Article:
I watched all of the press conferences & video clips on the news, my senses keen to the event, yet my mind continued to race & question whether this was actually happening in my hometown. I listened to Sheriff Rogers & I watched his expression evolve throughout the announcement of Deputy Koontz’s passing. My friends & my community are all mourning... but the strength they have despite this incident has filled me with hope.
To see the outpouring of love & support from people across an entire nation is indescribable. I watched the processional of officers bringing our hero home from Indianapolis & I was overwhelmed with grief & gratitude simultaneously. Normally, watching these fallen-hero-processional videos online were those of complete strangers, whose names & faces would not even make me blink. This time was different, as I could recognized the highways, the streets, & the people in the videos. This was my community just one year ago. These were my city streets just one year ago.
All of these questions that cannot be answered... yet I ask, When will the violence stop. Violence against police, against citizens, & against humanity? Please, stop categorizing people based on their skin color, religion, profession, or political views. Death is death. Neither Jesus nor the Devil care where you were born, the shade of your body, how you made your living, or who you are voting for in the upcoming election -- they are only concerned with the condition of your heart.
Examine yourselves. How are you working through your hatred towards the individual responsible for this heinous act against law enforcement, in both your local community & in those communities across the nation? Are you letting it grow exponentially? Consider the power of forgiveness. You do not necessarily need to forgive today or tomorrow, but wrestle with the power of that word over your life. Do you ever wonder how Donald Trump achieved such an extreme following? He is feeding the beast of hatred that lives within so many of us in America & people are eating it like candy.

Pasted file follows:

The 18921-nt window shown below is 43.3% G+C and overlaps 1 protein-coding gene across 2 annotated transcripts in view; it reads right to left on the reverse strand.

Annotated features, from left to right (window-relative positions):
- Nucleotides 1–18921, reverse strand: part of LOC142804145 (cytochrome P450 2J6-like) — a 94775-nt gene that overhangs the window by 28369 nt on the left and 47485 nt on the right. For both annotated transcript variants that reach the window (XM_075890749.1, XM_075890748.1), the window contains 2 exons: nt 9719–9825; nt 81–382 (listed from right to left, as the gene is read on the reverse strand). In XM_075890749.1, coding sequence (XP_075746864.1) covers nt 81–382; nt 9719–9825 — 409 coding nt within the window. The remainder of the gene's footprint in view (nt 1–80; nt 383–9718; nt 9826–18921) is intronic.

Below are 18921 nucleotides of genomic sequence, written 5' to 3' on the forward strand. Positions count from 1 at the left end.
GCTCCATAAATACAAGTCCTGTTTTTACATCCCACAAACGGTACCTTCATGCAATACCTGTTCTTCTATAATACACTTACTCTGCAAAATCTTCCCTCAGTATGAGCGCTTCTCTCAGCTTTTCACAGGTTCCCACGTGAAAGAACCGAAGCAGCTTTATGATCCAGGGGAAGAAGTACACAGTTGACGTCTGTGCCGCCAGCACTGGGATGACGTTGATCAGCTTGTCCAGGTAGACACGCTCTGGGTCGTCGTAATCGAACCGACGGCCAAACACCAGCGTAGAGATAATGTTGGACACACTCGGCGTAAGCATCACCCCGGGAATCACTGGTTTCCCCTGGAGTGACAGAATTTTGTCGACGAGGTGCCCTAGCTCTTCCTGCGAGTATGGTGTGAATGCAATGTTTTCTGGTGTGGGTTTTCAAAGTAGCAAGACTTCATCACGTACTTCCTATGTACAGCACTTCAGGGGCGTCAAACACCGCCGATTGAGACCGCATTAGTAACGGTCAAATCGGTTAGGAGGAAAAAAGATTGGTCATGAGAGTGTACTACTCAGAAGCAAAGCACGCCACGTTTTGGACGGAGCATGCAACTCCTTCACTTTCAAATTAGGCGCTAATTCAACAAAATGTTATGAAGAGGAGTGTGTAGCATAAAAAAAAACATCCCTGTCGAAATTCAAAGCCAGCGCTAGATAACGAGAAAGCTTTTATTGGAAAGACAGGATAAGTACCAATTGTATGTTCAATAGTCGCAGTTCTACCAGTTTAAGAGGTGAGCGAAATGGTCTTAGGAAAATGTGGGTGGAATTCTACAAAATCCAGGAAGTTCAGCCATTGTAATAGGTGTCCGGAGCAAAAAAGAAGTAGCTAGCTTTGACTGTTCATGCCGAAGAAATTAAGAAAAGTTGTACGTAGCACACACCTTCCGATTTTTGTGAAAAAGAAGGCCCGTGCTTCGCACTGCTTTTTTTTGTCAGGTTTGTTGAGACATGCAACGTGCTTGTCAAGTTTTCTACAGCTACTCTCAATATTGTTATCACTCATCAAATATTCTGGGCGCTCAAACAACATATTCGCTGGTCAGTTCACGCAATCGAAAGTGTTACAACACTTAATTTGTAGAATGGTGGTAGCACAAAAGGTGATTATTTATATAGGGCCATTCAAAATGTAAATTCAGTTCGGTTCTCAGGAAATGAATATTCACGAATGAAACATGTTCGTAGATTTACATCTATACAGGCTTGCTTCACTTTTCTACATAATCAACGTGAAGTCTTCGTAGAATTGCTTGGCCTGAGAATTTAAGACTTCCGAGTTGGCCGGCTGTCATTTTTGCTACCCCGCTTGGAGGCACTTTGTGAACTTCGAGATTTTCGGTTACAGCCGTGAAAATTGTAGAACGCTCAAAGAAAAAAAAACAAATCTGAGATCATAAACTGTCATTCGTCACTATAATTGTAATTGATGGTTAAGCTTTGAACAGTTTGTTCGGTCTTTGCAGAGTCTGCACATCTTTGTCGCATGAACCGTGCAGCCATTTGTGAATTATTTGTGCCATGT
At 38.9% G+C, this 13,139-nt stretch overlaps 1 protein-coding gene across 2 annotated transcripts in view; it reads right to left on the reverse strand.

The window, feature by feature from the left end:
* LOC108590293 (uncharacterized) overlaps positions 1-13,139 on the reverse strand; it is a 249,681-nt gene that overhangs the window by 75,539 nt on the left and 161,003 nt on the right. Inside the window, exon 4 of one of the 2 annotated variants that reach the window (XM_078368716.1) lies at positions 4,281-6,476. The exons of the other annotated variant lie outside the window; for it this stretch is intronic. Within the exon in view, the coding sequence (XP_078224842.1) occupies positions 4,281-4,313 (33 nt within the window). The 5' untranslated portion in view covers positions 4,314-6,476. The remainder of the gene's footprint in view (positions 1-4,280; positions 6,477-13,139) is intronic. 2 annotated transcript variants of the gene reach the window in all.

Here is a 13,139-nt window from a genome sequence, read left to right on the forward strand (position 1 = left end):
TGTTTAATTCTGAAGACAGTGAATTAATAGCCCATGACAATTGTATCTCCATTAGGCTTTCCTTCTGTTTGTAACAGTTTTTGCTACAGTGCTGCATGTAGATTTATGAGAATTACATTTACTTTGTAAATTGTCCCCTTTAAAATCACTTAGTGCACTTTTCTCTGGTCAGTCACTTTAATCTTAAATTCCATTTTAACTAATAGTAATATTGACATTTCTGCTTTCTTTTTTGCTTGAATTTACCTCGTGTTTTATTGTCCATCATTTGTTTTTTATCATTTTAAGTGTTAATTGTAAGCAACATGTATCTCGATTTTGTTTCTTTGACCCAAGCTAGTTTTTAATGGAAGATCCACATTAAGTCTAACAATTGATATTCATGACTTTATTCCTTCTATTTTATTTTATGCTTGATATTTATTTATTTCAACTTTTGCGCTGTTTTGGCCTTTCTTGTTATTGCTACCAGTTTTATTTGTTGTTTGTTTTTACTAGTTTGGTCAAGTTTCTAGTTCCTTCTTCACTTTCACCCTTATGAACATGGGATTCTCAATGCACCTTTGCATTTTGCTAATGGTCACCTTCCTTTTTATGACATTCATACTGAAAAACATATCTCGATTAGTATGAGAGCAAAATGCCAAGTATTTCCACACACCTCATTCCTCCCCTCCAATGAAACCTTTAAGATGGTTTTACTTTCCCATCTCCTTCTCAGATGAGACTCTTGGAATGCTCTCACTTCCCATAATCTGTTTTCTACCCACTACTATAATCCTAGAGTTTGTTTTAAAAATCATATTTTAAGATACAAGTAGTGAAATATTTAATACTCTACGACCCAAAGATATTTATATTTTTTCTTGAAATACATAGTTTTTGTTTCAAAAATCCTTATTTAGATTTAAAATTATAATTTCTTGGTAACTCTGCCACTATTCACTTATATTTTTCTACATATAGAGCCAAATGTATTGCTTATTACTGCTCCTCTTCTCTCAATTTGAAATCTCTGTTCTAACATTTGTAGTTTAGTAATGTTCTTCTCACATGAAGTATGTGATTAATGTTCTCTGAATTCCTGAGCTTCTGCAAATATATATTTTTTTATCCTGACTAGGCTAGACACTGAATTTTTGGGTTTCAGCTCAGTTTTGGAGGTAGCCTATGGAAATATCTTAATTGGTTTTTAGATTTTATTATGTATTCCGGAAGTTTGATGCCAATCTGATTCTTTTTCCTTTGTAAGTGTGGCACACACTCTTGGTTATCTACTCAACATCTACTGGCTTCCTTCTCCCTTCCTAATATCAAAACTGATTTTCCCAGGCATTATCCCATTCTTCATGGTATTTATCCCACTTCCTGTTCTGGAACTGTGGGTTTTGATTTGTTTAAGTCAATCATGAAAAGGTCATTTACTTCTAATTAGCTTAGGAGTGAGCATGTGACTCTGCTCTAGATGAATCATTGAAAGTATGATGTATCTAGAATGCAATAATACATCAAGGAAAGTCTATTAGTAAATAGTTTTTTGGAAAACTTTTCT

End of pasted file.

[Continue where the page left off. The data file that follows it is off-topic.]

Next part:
I have hope, because I know the Father that I serve. I know that one day, this world is coming to an end. I do not know when that day will come, but I am confident that day is on the horizon. From terrorist attacks in Brussels, to the murder of law enforcement officers in America, the hatred is real, intense, & terrifying. I am not only praying for my community back home, I am praying for the entire globe of people & their hearts. This senseless, tragic incident in Russiaville, Indiana only sheds additional light on the condition of our country.
We could all die on our drive to work in the morning, but understand that men & women across the nation wake up, wear the badge, & go to work with targets on their backs. I know there are “bad cops”, but there are also bad cashiers, waitstaff, & criminals. Why are we killing the people who swore an oath of protecting you. The same people who want our officers dead -- those officers swore to protect even you. I am pleading, stop this madness. God bless our law enforcement & God bless America.
Megan Elizabeth is a storyteller based in Kalispell, Montana. Take a peek at her blog & portfolio, drop her a line, & follow her story on Facebook & Instagram.